Planes of Movement

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This article was edited and updated on November 12, 2019.

Planes of Movement

We can’t quite turn our heads all the way around to the back, and we can’t twist our spine 360º. However, we still have remarkable mobility...and injuries to any of our joints will lessen our ability to move. When we move our hands in figure 8’s, we are moving within these three planes of movement. Here is an explanation of each plane with a Wikipedia drawing to assist you:

Joint Movements

Here are five common joint movements:

Flexion vs. Extension:

When you flex or bend your elbow, you are decreasing the angle between the upper arm bone and the lower arm bone.

When you extend or straighten your elbow, you are increasing that angle. Any joint can be flexed or extended.

Therefore, flexion refers to a movement that decreases the angle between two body parts. Flexion and extension of the elbow is as described above.

All joints can flex and extend. The knee, for instance, bends when it's flexed and is straight when it is extended.

Abduction vs. Adduction:

When you abduct your leg, it moves away from the body’s midline of the body.

When you adduct your leg, it moves toward the midline of the body.

So, abduction is the motion of a structure away from the midline while adduction refer to motion towards the center of the body.

The centre of the body is defined as the midsagittal plane (see comments above).

Inversion vs. Eversion:

Inversion occurs when you turn the soles of your feet so that they face each other. Inversion, then, is the movement of the sole towards the median plane.

Eversion occurs when you turn the soles of your feet so that they face away from each other or away from the body. Eversion is the movement of the sole of the foot away from the median plane.

Dorsiflexion vs. Plantarflexion:

Bending your foot at the ankle so the toes move up toward the shin is dorsiflexion.

Bending the foot at the ankle so the toes point down is plantarflexion.

Dorsiflexion is a term that refers to the backward motion of a body part. This is often used with respect to hands, feet, fingers, and toes. When you bend your fingers back, this is dorsiflexion. Plantarflexion refers to the bending of the foot or toes toward the sole of the foot.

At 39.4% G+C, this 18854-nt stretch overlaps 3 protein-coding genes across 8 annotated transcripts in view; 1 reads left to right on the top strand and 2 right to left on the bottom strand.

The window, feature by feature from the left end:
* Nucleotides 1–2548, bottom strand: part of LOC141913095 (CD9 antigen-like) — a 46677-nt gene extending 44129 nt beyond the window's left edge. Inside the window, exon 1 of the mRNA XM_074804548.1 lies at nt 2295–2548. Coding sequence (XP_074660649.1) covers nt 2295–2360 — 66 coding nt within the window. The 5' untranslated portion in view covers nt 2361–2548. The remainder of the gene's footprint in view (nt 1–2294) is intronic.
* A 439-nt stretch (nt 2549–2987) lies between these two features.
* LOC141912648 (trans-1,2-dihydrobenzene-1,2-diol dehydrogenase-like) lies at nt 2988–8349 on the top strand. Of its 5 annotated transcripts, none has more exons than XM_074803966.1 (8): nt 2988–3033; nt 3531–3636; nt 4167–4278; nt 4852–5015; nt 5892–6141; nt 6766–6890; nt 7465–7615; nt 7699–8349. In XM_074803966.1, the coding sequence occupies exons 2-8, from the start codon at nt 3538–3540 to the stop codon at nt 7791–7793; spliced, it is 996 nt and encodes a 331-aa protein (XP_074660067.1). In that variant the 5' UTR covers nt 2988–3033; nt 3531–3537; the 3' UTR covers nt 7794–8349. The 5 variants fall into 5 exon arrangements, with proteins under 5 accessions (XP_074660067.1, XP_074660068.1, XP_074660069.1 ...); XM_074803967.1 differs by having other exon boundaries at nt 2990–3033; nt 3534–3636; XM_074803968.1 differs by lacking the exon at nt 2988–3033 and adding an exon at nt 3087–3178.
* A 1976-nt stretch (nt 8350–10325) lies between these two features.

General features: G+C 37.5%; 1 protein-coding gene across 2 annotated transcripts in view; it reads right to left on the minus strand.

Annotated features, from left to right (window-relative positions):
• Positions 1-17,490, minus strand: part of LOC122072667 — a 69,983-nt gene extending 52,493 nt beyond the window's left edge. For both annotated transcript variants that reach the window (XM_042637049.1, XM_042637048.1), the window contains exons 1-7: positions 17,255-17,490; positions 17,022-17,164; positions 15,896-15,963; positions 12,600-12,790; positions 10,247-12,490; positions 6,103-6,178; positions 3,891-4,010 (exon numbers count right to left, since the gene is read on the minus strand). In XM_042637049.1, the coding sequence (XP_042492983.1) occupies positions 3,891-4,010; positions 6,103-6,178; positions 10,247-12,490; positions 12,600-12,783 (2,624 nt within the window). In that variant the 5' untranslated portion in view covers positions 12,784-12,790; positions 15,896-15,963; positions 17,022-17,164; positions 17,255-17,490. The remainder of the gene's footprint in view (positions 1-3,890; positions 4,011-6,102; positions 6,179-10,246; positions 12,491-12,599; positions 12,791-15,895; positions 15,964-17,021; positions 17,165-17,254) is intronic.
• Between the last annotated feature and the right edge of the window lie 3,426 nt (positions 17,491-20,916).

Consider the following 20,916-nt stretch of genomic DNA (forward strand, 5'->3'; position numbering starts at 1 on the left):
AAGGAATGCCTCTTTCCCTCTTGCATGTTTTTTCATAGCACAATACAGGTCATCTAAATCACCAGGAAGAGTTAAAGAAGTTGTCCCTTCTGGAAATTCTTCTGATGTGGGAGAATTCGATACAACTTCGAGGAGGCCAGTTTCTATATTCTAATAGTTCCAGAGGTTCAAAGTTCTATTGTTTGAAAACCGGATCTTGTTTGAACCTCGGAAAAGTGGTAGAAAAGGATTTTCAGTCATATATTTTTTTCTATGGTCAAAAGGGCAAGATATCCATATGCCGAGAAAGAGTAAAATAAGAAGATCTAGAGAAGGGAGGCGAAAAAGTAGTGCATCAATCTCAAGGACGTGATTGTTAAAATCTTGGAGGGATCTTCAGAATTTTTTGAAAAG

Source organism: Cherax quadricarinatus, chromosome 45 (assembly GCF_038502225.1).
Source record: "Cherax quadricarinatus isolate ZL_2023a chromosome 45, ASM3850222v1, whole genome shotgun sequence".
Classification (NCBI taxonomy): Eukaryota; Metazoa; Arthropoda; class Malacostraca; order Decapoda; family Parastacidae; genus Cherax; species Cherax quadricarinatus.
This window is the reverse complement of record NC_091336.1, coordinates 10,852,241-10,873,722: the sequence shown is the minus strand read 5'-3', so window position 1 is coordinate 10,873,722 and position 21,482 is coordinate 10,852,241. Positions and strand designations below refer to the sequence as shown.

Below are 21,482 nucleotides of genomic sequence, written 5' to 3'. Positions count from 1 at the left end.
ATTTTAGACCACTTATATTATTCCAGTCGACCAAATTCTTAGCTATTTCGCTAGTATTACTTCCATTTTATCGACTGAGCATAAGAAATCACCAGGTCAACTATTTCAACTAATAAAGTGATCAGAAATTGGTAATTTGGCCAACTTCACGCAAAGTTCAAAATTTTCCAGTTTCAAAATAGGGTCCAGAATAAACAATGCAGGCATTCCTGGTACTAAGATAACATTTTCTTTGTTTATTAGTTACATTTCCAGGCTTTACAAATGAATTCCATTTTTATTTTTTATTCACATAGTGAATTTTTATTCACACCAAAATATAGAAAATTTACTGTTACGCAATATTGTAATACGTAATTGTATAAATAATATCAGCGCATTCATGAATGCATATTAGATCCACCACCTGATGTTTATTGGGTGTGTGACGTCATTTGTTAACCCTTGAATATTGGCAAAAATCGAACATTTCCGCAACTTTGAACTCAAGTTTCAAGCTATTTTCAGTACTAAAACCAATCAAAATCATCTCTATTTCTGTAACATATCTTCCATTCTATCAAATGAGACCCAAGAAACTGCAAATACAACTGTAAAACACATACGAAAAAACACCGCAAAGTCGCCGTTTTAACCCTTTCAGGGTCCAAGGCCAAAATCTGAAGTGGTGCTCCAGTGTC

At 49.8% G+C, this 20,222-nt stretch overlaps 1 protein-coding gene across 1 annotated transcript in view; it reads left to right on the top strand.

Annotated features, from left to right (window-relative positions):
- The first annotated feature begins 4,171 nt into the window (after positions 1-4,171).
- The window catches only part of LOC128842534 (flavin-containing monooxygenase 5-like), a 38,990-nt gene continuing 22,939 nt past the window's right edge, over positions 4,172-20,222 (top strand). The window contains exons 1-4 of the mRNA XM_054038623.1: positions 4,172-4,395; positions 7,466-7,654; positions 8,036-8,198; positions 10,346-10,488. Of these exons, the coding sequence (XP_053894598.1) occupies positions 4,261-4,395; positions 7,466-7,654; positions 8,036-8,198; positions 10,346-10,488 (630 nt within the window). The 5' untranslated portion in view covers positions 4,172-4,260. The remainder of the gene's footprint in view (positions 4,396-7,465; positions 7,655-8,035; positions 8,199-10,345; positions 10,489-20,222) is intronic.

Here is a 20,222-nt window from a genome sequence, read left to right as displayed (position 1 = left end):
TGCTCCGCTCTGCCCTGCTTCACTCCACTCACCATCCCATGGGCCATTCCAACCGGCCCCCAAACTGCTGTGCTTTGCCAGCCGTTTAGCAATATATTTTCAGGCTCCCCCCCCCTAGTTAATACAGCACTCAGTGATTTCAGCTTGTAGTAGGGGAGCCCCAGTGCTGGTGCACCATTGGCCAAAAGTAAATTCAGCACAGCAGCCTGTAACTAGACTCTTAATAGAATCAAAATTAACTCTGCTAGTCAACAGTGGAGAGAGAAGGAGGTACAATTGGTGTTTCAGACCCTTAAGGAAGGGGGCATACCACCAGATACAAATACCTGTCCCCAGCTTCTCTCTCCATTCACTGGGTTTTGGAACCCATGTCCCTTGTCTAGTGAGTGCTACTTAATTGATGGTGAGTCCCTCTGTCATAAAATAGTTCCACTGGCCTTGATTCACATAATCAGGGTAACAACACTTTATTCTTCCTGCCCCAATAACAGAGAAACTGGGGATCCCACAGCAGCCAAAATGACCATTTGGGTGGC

Supination vs. Pronation:

Palms up or forward or ankles leaning out is supination.

Palms down or back or ankles leaning in is pronation.

You are supine when you lie on your back.

You are prone when you lie on your stomach.

The supine position means lying horizontally with the face and torso facing up, as opposed to the prone position, which is face down. When used in surgical procedures, it allows access to the peritoneal, thoracic and pericardial regions; as well as the head, neck and extremities.

Thanks to Wikipedia for these definitions and drawings.

Hyperextension is an extension beyond the normal anatomical position; it is an unnatural bend of any joint. For example, imagine your knee going the opposite of the “normal” way — that’s hyperextension. It kind of makes you cringe just to think about it, doesn’t it? You can probably imagine how either locking or hyperextending a joint could harm it permanently.

Using these terms when exercising

It's important to understand these concepts, even if you don't know the terms, especially if you have limited range of motion because of a disability or injury. Your goal may be full range of motion but sometimes that it is a slow process.

See also:

Thanks to http://www.pottspointexercise.com.au/functional-mvt-training.html for the image.

I am a BCRPA-certified fitness instructor in Vancouver, BC. I teach four classes at the West End Community Centre in Vancouver, BC, mostly designed for the older adult. The Inevitable Disclaimer: Everything published here expresses only my opinion, based on my training and research. What you do with the information is entirely your own responsibility. I am not liable for any injury you suffer that seems to be related to anything you read here. Always consult your doctor before beginning an exercise program. For other articles, return to the table of contents.

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